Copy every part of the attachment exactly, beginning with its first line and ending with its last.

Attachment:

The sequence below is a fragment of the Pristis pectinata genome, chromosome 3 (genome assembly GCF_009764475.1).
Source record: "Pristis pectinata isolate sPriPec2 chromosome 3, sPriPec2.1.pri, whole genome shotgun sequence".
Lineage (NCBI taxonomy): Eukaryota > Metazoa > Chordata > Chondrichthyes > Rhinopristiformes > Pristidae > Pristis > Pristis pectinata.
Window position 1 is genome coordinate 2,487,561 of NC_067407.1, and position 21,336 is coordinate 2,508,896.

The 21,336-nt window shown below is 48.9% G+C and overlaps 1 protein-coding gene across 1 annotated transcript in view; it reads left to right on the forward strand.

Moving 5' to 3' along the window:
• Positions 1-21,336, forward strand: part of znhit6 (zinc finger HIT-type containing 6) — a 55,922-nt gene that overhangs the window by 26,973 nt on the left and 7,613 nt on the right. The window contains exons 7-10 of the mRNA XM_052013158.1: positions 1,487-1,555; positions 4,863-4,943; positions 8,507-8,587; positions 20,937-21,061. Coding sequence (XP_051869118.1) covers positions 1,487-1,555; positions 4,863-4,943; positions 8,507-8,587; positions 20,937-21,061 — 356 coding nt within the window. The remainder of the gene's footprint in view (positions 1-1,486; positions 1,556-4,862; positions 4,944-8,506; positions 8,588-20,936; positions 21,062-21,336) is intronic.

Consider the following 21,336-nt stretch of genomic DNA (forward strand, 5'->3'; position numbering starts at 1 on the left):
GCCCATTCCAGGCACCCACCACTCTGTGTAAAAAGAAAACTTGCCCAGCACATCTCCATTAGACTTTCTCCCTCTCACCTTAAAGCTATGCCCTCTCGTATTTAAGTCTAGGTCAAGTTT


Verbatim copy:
The sequence below is a fragment of the Pristis pectinata genome, chromosome 3 (genome assembly GCF_009764475.1).
Source record: "Pristis pectinata isolate sPriPec2 chromosome 3, sPriPec2.1.pri, whole genome shotgun sequence".
Lineage (NCBI taxonomy): Eukaryota > Metazoa > Chordata > Chondrichthyes > Rhinopristiformes > Pristidae > Pristis > Pristis pectinata.
Window position 1 is genome coordinate 2,487,561 of NC_067407.1, and position 21,336 is coordinate 2,508,896.

The 21,336-nt window shown below is 48.9% G+C and overlaps 1 protein-coding gene across 1 annotated transcript in view; it reads left to right on the forward strand.

Moving 5' to 3' along the window:
• Positions 1-21,336, forward strand: part of znhit6 (zinc finger HIT-type containing 6) — a 55,922-nt gene that overhangs the window by 26,973 nt on the left and 7,613 nt on the right. The window contains exons 7-10 of the mRNA XM_052013158.1: positions 1,487-1,555; positions 4,863-4,943; positions 8,507-8,587; positions 20,937-21,061. Coding sequence (XP_051869118.1) covers positions 1,487-1,555; positions 4,863-4,943; positions 8,507-8,587; positions 20,937-21,061 — 356 coding nt within the window. The remainder of the gene's footprint in view (positions 1-1,486; positions 1,556-4,862; positions 4,944-8,506; positions 8,588-20,936; positions 21,062-21,336) is intronic.

Consider the following 21,336-nt stretch of genomic DNA (forward strand, 5'->3'; position numbering starts at 1 on the left):
GCCCATTCCAGGCACCCACCACTCTGTGTAAAAAGAAAACTTGCCCAGCACATCTCCATTAGACTTTCTCCCTCTCACCTTAAAGCTATGCCCTCTCGTATTTAAGTCTAGGTCAAGTTT